LUXEMBOURG (Reuters) - A vote by European Union lawmakers to soften capital rules for banks that offload large amounts of bad loans is meeting resistance and could be ditched, officials said, in what would be a blow to Italian lenders profiting from the planned reform.
Under a proposal adopted by the economic affairs committee of the European Parliament last Tuesday, EU banks that carry out “massive disposals” of non-performing loans, covering at least 15 percent of all defaulted debt, would be allowed to set aside less capital against losses.
The move is a “deviation from international standards” aimed at reducing banking risks, one European official told Reuters.
The Parliament’s vote amended a banking overhaul proposed by the European Commission that had been endorsed by the Council of EU finance ministers in May.
To become law, a final deal is needed among the three EU institutions, under trilateral talks due to begin in July.
A French official said the proposed changes “raised concerns”. France and Germany, the two largest economies of the euro zone, played a key role in hammering out last month’s banking compromise among finance ministers, after several months of inconclusive talks.
Several officials said the changes made by the parliament could derail the general deal and could be ditched at the talks beginning next month, but others acknowledged that negotiations were open-ended.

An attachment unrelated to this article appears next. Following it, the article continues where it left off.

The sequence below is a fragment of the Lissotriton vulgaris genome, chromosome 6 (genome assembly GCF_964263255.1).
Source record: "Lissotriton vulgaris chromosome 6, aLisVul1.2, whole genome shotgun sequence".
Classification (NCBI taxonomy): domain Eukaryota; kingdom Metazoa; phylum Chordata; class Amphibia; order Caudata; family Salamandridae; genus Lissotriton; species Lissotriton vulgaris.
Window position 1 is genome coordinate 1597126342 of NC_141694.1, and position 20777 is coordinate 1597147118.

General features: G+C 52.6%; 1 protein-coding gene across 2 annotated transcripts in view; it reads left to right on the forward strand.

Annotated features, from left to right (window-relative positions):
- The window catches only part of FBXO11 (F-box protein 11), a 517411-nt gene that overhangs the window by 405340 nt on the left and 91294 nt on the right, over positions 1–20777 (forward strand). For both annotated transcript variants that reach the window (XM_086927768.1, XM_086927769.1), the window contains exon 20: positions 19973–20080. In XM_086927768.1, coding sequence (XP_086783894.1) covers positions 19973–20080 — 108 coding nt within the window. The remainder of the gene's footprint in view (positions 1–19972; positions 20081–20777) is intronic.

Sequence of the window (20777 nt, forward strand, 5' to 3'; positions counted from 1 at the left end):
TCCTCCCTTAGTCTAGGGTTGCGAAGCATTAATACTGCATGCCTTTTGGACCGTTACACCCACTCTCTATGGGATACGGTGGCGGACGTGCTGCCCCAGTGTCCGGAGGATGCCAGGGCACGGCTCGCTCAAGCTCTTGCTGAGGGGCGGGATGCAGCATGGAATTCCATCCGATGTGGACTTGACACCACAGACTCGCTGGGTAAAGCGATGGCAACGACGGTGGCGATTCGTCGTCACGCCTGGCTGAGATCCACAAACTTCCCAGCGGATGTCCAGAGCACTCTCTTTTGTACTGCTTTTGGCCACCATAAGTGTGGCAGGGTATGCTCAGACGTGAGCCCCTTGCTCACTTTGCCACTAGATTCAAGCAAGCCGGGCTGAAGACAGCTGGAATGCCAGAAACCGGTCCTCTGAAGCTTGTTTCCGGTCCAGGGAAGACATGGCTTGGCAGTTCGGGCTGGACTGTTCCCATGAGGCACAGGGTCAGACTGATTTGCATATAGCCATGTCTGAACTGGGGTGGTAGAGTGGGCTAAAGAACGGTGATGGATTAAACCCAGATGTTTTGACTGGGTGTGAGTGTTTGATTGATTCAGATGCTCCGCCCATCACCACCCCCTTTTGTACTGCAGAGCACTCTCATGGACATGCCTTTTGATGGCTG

The EU assembly will have to confirm the vote of its economic affairs committee, a step seen as a formality as the general chamber usually backs votes passed in its committees.
The capital rules’ waiver decided by lawmakers would favor banks that are most exposed to bad loans, reducing their losses if they proceed to mass sales of their impaired assets.
Large Italian banks stand to profit the most, as the provisions voted by the EU parliament are retroactive and would concern massive disposals carried out from November 23, 2016 for five years after the entry into force of the new rules.
Although the purpose of the banking package is to reduce bank risks, the changes proposed by the parliament would allow lenders to set aside less buffer capital.
Other adopted amendments would lower capital buffers banks have to hold against mortgages and against loans to small companies.
The deal reached by EU finance ministers in May also introduced last-minute changes to the Commission’s proposal that appear to run counter to lowering banking risks. Ministers agreed on more favorable terms for larger banks, in a move pushed by France, and for German cooperative lenders.
Reporting by Francesco Guarascio; additional reporting by Stefano Bernabei in Rome; Editing by Jan Harvey